Ancient python species found in what used to be an ancient lake
The remains of a python that lived 48 million years ago have been unearthed in what used to be an ancient lake in Germany. Researchers believe the fossils are the world’s oldest pythons on record. The fossils were found “completely preserved” in Messel Pit, a UNESCO World Heritage Site, near the southwestern city of Darmstadt.
The completely preserved fossils were just under a meter long. Today the snakes could grow up to six meters in length and are found throughout Africa, southern and southeast Asia, and Australia. Krister Smith from the Senckenberg Research Institute and Natural History Museum found the snakes, with his colleague Hussam Zaher of the University in São Paulo.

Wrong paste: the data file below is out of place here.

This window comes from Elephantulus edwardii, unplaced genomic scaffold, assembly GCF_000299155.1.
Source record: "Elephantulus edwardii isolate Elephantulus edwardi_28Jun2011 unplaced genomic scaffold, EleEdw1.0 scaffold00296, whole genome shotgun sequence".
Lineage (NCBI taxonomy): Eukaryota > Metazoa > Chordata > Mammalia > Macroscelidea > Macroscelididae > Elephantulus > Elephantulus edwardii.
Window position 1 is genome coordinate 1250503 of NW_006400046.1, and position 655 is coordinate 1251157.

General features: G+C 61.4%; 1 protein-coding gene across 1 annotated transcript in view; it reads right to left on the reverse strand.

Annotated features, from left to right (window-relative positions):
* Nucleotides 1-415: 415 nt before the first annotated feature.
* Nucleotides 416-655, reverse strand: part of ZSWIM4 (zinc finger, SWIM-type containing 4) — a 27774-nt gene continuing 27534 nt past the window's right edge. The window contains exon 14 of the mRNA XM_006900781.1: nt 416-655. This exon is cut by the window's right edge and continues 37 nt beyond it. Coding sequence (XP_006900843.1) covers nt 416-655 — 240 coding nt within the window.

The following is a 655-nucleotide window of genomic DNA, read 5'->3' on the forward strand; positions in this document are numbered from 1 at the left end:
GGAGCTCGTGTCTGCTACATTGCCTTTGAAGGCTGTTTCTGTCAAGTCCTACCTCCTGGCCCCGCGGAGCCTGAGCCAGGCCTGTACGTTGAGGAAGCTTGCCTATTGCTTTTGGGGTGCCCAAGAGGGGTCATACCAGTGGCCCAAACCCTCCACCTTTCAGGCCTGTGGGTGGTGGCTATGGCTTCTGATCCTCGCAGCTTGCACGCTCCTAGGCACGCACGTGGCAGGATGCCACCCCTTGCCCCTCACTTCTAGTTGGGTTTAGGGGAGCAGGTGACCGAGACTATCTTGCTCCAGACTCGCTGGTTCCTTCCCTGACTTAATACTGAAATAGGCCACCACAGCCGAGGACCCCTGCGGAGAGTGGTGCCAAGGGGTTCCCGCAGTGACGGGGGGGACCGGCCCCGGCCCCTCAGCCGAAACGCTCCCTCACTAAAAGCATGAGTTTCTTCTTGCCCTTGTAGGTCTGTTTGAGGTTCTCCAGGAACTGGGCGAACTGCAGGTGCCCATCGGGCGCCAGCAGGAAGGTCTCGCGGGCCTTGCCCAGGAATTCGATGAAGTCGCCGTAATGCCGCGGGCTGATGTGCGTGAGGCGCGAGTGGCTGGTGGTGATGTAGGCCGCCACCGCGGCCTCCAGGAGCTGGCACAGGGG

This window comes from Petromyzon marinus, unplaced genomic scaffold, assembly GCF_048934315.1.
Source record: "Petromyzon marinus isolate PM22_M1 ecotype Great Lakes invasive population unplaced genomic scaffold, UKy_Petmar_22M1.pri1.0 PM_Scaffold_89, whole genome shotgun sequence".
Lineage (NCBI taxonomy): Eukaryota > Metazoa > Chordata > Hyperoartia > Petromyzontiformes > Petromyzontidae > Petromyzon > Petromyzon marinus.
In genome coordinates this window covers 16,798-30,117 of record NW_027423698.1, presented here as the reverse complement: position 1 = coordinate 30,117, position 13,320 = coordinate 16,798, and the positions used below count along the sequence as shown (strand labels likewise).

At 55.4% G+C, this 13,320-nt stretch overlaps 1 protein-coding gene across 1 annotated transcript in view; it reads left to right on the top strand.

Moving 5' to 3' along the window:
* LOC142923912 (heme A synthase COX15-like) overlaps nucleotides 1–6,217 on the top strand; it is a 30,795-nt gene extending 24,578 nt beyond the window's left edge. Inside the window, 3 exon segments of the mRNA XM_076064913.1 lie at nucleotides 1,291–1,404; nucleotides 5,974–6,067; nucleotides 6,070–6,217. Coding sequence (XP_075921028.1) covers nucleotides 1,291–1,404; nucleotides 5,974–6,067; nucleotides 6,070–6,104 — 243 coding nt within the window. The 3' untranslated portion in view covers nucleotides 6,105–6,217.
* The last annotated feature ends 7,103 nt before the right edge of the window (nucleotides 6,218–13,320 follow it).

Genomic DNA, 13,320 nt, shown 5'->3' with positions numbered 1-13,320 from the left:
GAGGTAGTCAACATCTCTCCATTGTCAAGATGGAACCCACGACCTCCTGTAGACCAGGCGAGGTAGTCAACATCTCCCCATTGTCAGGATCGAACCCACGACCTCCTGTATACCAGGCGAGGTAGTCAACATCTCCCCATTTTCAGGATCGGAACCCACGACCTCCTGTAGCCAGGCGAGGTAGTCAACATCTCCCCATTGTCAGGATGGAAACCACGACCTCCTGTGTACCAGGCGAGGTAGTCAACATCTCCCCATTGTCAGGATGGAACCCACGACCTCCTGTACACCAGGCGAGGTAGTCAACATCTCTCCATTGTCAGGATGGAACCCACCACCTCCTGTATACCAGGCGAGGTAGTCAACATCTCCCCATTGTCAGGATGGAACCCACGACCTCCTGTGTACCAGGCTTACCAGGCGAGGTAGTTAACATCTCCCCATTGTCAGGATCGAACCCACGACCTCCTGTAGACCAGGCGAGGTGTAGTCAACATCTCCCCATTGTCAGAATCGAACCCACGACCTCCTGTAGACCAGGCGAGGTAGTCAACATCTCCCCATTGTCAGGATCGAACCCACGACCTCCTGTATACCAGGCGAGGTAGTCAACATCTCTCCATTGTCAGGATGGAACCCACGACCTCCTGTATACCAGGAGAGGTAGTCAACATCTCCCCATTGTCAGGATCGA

Mr. Smith said the finding was significant because it indicates pythons actually evolved in Europe.” The geographic origin of pythons is still not clear,” he said.
“The discovery of a new python species in the Messel Pit is, therefore, a major leap forward in understanding these snakes’ evolutionary history.”The new species, called — Messelopython freyi — was named after paleontologist Eberhard “Dino” Frey of the State Museum of Natural History in Karlsruhe. The study was published in the scientific journal Biology Letters.